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Dr. Carr's Corner

Four ways leaders can cultivate a more positive, supportive culture

“No matter how hard the past, you can always begin again” — BUDDHA

The start of a new year is an opportunity to reflect on the past year’s highs and lows — gain insight — and intentionally launch the next 12 months with positivity, hope and purpose. Yet another wave of COVID, the omicron variant, attempts to thwart hope and keeps us languishing in limbo, draining our energy and positivity.

It’s also normal, at this time of year, to experience feelings of doubt as we are faced with continually challenging situations. Self-doubt1 that feeling of uncertainty regarding one or more aspects of our self is something that we all may experience at certain times in our lives. However, when it becomes debilitating for us, that’s when we may need more tools to overcome self-doubt.

Self-doubt can have a significant negative effect on someone’s self-esteem and persistent self-doubt is not addressed, it can lead to:

• Anxiety
• Depression
• Procrastination or lack of motivation
• Emotional instability
• Low self-esteem
• Difficulty making decisions

How can we take back control and navigate to a more positive mindset, one which will create more meaningful impacts in our lives in the coming months? Take a moment, pause and begin your 2022 plan for how you want to show up each day to live a more Purposeful life, day by day — week by week — month by month.

Connecting to and strengthening your life purpose may be the best resolution you can make this year.

Reconnect to your Purpose: In with the New! Grab a pen and paper and see if your current life purpose could use some revising. Reflecting on the degree to which we understand our values and motivations, helps us to use them as our inner GPS (Google maps) to better navigate life and guide our decisions. Our purposes in life aren’t fixed and permanent things; they can evolve and change as we — and our circumstances — do. It’s never a bad time to check in with your goals and consider tweaking or refining them. Find a quiet place to sit with a pen and paper. Jot down what you think your current purposes in life are — who and what matters most to you, what brings you joy and meaning, and which goals you’ve been pursuing. Do they still fit who you are? If not, you’re free to rewrite your story.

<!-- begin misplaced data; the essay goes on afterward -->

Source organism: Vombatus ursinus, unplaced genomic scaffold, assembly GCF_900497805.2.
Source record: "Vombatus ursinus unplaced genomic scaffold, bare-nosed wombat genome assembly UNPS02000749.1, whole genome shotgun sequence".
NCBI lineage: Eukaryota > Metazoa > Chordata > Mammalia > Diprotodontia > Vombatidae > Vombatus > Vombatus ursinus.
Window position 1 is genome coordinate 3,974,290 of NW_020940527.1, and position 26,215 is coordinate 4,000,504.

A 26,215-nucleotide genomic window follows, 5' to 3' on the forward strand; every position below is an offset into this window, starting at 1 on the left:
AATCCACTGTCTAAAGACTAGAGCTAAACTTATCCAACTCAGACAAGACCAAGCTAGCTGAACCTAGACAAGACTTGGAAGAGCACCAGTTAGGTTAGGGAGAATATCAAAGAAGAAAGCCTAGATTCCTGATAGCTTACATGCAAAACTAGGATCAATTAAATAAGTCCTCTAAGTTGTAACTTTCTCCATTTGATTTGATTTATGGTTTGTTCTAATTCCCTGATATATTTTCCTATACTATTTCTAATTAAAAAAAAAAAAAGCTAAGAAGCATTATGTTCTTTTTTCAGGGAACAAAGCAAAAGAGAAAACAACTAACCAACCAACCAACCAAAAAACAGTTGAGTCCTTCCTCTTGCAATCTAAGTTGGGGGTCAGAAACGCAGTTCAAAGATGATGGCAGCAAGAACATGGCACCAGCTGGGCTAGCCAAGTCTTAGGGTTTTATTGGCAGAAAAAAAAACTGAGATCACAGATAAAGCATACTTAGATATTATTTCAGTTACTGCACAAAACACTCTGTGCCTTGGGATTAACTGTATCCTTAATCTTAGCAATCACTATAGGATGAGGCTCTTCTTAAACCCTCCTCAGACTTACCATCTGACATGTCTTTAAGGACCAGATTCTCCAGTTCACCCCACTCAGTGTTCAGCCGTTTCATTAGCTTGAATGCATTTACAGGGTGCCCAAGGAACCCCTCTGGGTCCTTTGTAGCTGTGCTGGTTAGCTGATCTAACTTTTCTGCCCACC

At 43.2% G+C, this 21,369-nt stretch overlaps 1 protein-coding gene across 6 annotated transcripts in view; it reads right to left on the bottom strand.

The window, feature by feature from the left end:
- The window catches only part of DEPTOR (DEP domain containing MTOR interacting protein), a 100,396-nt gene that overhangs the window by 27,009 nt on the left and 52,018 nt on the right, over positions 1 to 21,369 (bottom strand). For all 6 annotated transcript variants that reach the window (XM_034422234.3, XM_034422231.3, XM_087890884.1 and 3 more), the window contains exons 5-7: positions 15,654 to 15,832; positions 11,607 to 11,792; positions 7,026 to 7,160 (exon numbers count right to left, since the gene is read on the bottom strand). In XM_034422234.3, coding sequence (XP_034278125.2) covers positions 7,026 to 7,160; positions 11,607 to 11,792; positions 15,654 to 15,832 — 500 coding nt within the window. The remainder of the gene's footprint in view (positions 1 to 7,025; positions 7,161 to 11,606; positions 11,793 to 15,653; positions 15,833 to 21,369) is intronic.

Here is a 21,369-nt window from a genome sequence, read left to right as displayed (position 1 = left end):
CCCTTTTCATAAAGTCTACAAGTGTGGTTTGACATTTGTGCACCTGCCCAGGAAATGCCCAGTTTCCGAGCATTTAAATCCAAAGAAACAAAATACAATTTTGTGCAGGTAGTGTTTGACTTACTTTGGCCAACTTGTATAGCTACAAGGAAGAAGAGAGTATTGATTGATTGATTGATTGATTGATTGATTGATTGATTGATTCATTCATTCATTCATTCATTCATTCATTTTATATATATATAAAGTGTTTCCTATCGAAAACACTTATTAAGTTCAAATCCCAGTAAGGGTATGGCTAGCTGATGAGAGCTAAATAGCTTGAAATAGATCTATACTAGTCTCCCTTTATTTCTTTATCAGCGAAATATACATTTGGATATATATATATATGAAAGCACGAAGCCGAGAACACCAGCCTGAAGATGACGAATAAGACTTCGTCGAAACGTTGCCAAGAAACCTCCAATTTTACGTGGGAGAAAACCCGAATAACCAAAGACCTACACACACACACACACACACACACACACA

Start each day positively: Start each day with a positive routine. Intentionally set an attitude goal for the day. Waking up to an uplifting note or a positive routine can set the right tone for the rest of the day. Write a positive affirmation on a piece of paper and set it out every night on your nightstand, bathroom mirror or place you’ll see first thing when waking; Look in the mirror and tell yourself that today will be a good day; Make a positive playlist and listen to it in the shower. Research suggests our brains have evolved with a bias toward negativity, as a defense mechanism. Rather than grapple directly with bad thoughts, concentrate on something else before they gain a foothold. Nip those gloomy thoughts in the bud by redirecting your attention to something — anything — else. Call a friend. Play Sudoku. Go for a walk. Physical activities have the added benefit of the feel-good hormones they produce.

Practice self-compassion: Managing anxiety and self-doubt can drain energy and create more negativity. Remember you’re often your harshest critic. When that internal critical voice is holding you back from some aspect of your life, it is important to remember that we are all human. We all make mistakes along the way and it’s okay to do so. Mistakes are how we learn and grow. Reflect on yesterday and be mindful of what worked and what didn’t and make plans to learn and grow from what didn’t go well. We can mitigate self-doubt and fear of failure by practicing being kind to ourselves, no matter the outcome.

Celebrate what’s right with your life: The little things in life matter so much and you should take a moment each day to be grateful for each good thing in your life. Remembering past achievements can help in both self-doubt and positivity as most often these are born out of initial uncertainty or doubt. It helps to remind ourselves about the times that things have gone right, and apply that to present moment. Consider creating 2 lists. A ‘Strengths’ list and a ‘Successes’ list. Strengths may include creativity, caring, or staying calm under pressure. ‘Successes’ may be achieving a new certification, raising great kids, achieving a challenging goal, or visiting all 50 states. List those things that make you feel good and celebrate what’s right with your life!

Check for faulty assumptions: Be ever mindful of your thinking. It is sometimes hard to recognize negative thoughts that creep in because we have become so used to them. Check if these thoughts are based on facts or are they cognitive distortions3 —exaggerated patterns of thought not based on facts. These consequently lead you to view things more negatively than they really are. Everyone falls into cognitive distortions on occasion. It’s part of the human experience. This happens particularly when we’re fatigued or feeling down. Next time these thoughts persist, take a moment and ask yourself if you really believe that they are true. Consider how positive thinking may shift your mindset and allow you to be more confident in your abilities.